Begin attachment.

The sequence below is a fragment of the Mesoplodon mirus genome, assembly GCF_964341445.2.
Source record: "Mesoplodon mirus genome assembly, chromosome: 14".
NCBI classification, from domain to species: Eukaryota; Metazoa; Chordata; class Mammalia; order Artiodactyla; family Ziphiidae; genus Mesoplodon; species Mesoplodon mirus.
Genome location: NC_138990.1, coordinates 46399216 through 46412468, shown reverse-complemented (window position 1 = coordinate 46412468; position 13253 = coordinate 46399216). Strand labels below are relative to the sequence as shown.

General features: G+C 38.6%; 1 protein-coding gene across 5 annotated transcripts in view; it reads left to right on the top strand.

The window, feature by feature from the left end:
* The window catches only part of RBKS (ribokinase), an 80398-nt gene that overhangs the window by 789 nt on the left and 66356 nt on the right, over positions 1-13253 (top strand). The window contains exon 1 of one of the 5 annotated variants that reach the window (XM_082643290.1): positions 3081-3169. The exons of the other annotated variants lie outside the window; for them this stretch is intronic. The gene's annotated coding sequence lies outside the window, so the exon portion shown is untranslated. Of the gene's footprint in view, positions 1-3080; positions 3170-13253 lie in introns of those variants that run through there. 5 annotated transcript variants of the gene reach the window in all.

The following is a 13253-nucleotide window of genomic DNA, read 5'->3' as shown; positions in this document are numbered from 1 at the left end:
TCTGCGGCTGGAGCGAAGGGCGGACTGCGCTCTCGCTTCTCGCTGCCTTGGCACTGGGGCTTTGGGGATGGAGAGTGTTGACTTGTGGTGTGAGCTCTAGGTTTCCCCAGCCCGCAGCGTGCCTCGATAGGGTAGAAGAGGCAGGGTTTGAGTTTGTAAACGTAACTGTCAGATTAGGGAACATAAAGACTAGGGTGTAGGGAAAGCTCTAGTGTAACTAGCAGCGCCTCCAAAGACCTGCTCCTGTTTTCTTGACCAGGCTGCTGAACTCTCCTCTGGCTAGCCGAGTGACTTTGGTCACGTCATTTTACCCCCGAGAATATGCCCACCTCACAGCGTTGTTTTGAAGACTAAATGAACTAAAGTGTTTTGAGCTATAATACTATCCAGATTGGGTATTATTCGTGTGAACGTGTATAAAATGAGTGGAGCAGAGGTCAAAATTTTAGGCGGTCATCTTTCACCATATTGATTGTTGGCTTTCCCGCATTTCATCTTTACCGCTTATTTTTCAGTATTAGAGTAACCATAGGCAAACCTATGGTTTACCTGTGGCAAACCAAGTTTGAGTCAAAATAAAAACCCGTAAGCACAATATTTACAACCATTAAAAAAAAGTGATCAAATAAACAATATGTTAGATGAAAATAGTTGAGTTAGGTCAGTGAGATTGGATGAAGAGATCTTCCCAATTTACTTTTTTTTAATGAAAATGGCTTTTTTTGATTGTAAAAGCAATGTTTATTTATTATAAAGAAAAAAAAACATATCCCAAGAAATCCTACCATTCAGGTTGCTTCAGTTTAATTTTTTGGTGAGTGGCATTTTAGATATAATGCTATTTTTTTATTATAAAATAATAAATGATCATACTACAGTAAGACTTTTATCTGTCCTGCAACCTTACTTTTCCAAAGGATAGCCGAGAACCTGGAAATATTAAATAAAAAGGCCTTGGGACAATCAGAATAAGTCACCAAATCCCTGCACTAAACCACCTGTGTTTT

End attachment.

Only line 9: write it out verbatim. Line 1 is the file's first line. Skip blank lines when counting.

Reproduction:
TCTGCGGCTGGAGCGAAGGGCGGACTGCGCTCTCGCTTCTCGCTGCCTTGGCACTGGGGCTTTGGGGATGGAGAGTGTTGACTTGTGGTGTGAGCTCTAGGTTTCCCCAGCCCGCAGCGTGCCTCGATAGGGTAGAAGAGGCAGGGTTTGAGTTTGTAAACGTAACTGTCAGATTAGGGAACATAAAGACTAGGGTGTAGGGAAAGCTCTAGTGTAACTAGCAGCGCCTCCAAAGACCTGCTCCTGTTTTCTTGACCAGGCTGCTGAACTCTCCTCTGGCTAGCCGAGTGACTTTGGTCACGTCATTTTACCCCCGAGAATATGCCCACCTCACAGCGTTGTTTTGAAGACTAAATGAACTAAAGTGTTTTGAGCTATAATACTATCCAGATTGGGTATTATTCGTGTGAACGTGTATAAAATGAGTGGAGCAGAGGTCAAAATTTTAGGCGGTCATCTTTCACCATATTGATTGTTGGCTTTCCCGCATTTCATCTTTACCGCTTATTTTTCAGTATTAGAGTAACCATAGGCAAACCTATGGTTTACCTGTGGCAAACCAAGTTTGAGTCAAAATAAAAACCCGTAAGCACAATATTTACAACCATTAAAAAAAAGTGATCAAATAAACAATATGTTAGATGAAAATAGTTGAGTTAGGTCAGTGAGATTGGATGAAGAGATCTTCCCAATTTACTTTTTTTTAATGAAAATGGCTTTTTTTGATTGTAAAAGCAATGTTTATTTATTATAAAGAAAAAAAAACATATCCCAAGAAATCCTACCATTCAGGTTGCTTCAGTTTAATTTTTTGGTGAGTGGCATTTTAGATATAATGCTATTTTTTTATTATAAAATAATAAATGATCATACTACAGTAAGACTTTTATCTGTCCTGCAACCTTACTTTTCCAAAGGATAGCCGAGAACCTGGAAATATTAAATAAAAAGGCCTTGGGACAATCAGAATAAGTCACCAAATCCCTGCACTAAACCACCTGTGTTTT